Gaslighting is a manipulation tactic used commonly by a person who emotionally abuses their partner. In essence, it is a form of psychological abuse where a person makes someone question their sanity, perception of reality or memories. It can be very hard for a victim to recognise that it is happening to them.
Abusers use gaslighting as a way to gain and maintain power and control in the relationship. They break down your confidence over time by making you think your interpretation of events is incorrect. The more you second-guess yourself, the more you start to believe their version must be the accurate one.
So, how do you recognise gaslighting? Here are six phrases abusers use to manipulate you:
- “You have a terrible memory” – To have you question yourself and doubt your memory. If you no longer trust your assessment, the abuser is in control.
- “You’re too sensitive” – If you try to express your hurt or disappointment over something the abuser has said, they minimise your feelings by telling you you’re making a big deal out of nothing. The intent is to make you feel stupid for standing up for yourself.
- “That never happened” – Abusers say or do something abusive and then simply deny it happened to sow the seeds of doubt in you. You start questioning your instincts and rely more on the ‘reality’ that the abuser creates.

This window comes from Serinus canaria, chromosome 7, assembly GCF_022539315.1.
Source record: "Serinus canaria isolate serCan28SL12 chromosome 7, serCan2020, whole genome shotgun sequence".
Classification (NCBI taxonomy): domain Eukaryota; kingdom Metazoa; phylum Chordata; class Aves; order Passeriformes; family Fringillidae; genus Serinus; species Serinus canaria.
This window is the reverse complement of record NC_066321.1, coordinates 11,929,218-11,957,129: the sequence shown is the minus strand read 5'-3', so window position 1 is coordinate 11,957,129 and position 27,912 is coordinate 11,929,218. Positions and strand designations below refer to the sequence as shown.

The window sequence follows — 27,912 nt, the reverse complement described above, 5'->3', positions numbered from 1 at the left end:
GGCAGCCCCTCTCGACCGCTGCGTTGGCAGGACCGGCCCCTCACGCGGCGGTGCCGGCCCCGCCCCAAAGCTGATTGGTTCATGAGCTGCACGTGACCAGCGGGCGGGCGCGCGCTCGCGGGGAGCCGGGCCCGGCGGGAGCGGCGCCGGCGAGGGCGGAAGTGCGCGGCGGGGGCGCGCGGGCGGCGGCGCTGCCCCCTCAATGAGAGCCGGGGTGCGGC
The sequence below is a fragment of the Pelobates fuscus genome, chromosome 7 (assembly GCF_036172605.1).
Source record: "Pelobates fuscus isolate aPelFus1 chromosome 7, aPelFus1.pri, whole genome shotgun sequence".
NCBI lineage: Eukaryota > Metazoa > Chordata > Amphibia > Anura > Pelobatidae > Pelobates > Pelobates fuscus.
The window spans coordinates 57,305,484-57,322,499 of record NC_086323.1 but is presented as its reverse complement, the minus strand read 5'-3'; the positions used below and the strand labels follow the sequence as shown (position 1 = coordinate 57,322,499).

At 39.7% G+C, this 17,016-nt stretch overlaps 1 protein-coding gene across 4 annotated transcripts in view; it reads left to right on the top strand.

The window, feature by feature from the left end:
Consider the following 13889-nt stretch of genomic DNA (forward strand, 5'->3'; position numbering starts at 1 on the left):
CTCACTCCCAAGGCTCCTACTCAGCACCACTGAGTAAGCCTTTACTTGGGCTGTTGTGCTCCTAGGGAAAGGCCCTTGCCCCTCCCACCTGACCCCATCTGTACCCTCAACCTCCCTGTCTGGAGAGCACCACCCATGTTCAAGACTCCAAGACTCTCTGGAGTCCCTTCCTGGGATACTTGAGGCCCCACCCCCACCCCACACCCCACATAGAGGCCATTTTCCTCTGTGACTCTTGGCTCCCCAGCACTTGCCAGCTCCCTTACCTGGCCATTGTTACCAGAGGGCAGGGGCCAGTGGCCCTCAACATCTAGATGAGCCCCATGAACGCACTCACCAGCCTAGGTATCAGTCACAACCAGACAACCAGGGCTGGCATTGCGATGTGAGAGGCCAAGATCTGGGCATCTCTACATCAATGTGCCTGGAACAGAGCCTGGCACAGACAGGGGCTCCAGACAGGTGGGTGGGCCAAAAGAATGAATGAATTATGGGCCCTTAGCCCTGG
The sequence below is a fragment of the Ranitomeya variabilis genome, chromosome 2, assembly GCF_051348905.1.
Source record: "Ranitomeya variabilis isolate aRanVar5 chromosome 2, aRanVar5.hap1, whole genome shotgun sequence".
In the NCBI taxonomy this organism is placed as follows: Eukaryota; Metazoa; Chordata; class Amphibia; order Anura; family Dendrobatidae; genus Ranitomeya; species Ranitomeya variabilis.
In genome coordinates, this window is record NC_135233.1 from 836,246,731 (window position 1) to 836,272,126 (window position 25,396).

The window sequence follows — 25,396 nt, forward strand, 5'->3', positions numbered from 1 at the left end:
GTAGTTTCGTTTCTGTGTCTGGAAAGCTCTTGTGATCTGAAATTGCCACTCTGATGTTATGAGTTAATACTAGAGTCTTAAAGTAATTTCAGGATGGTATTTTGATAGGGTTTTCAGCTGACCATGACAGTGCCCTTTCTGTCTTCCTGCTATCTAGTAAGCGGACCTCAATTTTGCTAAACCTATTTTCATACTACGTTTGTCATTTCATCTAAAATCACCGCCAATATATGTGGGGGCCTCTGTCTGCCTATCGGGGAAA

- “I’m sorry you think that I hurt you” – This may appear to be an apology, but its not! Rather the abuser deflects responsibility for any pain they’ve caused and instead blames you for misinterpreting the situation.
- “You’re crazy – and other people think so, too” – Over time the abuser’s lies and distortions of reality make you legitimately question your own sanity.
- “You should have known how I would react” – Another case of the abuser trying to shift responsibility off themselves and onto you.
If you think you are being ‘gaslighted’ keep paying attention to your gut instincts, hold on to texts and emails, check in with a trusted friend, family member or therapist and consider calling out the abuser’s behaviour, but know that even in doing all this, their behaviour isn’t likely to change!